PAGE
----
How to Hire the Best Adirondack House Painter

You might think it’s obvious how to hire the best Adirondack house painter, after all Tom Sawyer had no problem getting others to white wash that fence, so what’s to know? But to avoid any frustrations — or worse still — money lost — especially if your building is in the Adirondacks where winters are severe and painters come and go — review these basic suggestions before you embark.

1) Make sure the painter is insured and has a legitimate business.  

If this is a project bigger than your closet, and you want to use a pro, you will want to make sure your painter is insured in case there is an accident, an injury, or damage to the property. You will also want the painter to be a legitimate contractor so s/he can purchase paint at a wholesale price and get the best price for you — as a result.

As part of standard interview questions (while you are seeking an estimate of the job) ask the painter about insurance and consider seriously the risks you may be taking if there is no insurance involved. Can you really afford to be sued if something goes wrong on your personal or professional property?

2) Get a free on-location or in-home estimate and make sure the painter has experience with the work required for your project.

It’s fine to hear a ballpark figure over the telephone, but if you are serious, you will want a site-specific estimate.

If the painter is experienced, when s/he views the project site, s/he will point out possible challenges to the job, what might be done in advance to prepare or repair the site for painting, and help you manage what will and will not be done as part of the painting work. A good painter will also ask you questions regarding access to the site, where they should park, what the rules are regarding workers and work hours.

Do you have the time to waste or resources to burn by not hiring  a seasoned professional? Can you really afford to use a painter who has no experience in staining cedar-shingled boathouses? Or using an electric lift to paint the fourth floor of your commercial building?

3) Ask for references. And pictures.

Don’t stop at the estimate. Ask the painter for at least three past clients who would be willing to talk to you. Three should be enough to assess the quality of the painter’s work — if the work was done within a reasonable time period (was it? Or was the job accepted and then tabled for later because the painter got a bigger job?) and if the client was ultimately happy with the job completed. Ask the client, would s/he hire the painter again?

Ask the painter for examples of his/her work. Does s/he have a website with images you might consider?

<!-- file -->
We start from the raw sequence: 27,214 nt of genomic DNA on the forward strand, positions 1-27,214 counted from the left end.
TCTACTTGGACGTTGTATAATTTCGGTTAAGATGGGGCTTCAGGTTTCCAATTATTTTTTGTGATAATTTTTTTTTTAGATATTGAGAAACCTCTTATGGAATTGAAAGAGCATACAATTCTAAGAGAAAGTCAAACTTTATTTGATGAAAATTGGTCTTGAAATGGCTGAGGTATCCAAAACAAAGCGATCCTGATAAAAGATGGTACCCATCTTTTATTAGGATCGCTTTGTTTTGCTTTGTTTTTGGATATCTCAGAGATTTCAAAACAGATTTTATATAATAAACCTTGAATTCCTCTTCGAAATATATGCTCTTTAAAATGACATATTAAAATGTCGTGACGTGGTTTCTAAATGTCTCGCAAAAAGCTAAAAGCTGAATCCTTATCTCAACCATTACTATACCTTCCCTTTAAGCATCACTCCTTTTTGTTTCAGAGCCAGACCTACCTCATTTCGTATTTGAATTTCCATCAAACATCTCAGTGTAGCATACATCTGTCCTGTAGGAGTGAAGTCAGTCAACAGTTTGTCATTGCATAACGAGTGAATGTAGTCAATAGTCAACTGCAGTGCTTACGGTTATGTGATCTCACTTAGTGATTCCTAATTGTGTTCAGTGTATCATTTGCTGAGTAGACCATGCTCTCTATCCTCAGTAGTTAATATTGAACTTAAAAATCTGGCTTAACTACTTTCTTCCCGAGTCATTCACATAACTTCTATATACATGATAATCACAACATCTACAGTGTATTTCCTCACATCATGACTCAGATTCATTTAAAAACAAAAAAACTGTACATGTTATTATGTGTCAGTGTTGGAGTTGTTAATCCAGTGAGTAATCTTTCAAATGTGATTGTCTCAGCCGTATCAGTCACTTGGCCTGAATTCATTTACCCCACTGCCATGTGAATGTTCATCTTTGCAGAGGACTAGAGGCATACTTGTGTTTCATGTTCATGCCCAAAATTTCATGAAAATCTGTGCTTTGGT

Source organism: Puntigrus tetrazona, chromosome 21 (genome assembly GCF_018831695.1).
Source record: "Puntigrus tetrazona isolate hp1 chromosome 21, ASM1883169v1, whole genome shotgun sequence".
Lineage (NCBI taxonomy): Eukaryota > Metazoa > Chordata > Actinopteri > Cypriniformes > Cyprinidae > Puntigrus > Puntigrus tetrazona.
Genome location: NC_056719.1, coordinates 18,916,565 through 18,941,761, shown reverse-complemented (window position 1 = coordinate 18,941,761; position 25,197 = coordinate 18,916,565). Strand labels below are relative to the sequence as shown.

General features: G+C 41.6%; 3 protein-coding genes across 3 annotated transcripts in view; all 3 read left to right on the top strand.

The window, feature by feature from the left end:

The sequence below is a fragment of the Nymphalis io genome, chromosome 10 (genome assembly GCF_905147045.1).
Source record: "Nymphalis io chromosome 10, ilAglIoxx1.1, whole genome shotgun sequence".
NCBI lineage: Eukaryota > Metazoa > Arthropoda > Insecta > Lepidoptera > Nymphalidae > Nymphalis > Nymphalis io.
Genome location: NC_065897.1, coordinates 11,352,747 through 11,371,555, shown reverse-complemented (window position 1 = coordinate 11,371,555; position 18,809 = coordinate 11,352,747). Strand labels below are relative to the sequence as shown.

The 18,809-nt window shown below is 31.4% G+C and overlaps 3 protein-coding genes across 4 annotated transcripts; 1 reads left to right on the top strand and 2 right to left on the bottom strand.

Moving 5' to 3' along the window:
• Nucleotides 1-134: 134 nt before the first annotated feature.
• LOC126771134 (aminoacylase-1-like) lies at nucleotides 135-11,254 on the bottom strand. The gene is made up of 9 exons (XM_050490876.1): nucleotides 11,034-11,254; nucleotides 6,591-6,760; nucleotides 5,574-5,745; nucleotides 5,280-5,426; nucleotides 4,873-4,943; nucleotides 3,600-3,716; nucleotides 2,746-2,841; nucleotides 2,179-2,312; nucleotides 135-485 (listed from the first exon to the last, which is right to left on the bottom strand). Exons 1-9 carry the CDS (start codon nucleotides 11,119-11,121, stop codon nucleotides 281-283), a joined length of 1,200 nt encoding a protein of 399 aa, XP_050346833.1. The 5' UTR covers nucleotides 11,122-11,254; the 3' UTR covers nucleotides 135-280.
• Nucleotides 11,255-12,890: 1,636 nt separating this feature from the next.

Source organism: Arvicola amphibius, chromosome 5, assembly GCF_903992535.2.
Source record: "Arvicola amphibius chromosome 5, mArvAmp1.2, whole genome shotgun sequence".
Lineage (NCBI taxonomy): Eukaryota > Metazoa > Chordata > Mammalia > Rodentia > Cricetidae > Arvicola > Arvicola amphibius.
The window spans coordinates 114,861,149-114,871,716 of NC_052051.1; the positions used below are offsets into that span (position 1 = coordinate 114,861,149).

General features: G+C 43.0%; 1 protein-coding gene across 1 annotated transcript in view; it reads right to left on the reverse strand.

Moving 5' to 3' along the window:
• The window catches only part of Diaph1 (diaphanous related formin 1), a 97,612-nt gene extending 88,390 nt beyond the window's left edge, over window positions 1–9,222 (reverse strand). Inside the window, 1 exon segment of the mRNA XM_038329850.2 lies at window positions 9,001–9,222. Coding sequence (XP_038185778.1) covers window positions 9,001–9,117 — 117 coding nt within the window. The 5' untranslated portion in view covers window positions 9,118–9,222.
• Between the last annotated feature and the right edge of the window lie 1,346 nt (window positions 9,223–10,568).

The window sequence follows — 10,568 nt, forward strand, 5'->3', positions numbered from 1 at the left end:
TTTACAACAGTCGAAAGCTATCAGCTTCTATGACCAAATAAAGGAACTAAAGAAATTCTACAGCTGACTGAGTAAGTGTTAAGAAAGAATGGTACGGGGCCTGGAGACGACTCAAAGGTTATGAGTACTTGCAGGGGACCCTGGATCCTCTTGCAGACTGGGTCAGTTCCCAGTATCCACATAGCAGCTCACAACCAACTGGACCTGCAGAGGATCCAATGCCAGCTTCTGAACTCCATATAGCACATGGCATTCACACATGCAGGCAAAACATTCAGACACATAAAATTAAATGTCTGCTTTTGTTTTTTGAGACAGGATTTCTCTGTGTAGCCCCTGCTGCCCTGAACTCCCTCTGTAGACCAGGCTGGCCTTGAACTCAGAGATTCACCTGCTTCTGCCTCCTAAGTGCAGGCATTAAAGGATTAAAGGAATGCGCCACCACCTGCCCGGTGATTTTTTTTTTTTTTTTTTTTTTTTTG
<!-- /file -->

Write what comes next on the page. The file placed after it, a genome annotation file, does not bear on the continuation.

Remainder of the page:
4) Communicate clearly your needs and expectations and ask those of the painter.

When you are ready to hire ask for proof to see the painter is insured. And then, before you seal the deal, it’s really important that you communicate your expectations; because once the job begins, adding things on will likely cost more. So try to review as much up front as possible.  For example, when you say you want the exterior of your house painted, what parts of it do you not want painted? Are you expecting it to be one uniform color or are there decorative parts you want painted different colors? How about the foundation? The chimney, the cable or electrical boxes?

Additionally, ask the painter about their expectations, like needing staging areas for supplies, access to the driveway, or having access to running water.

Also important, ask the painter about clean up and disposal issues. Do they need access to your garbage receptacles or do they take trash with them (everyday?) and will they leave you or your staff with any extra paint they do not use?

5) Understand what is and is NOT included in your estimate

The cheapest estimate may not include everything you end up being billed for. So understand most painters usually bid their projects based on an hourly rate, their prep time, supplies, type / quality of paint, ceiling/roof heights, equipment needed, difficult access points, and number of people working. Ask your painter to talk through with you various additional or potential costs. And again, know, it’s always better to clarify all projects costs in the beginning before the work begins.

Specializing in painting and insulation, Christopher M. Caldwell LLC has been dedicated to the detailed care and preservation of historic houses, boathouses, Great Camps, and commercial buildings in the Adirondacks since 1978.

For your free painting, staining, or insulation estimate, contact us or call Christopher Caldwell at (518) 891-7354.

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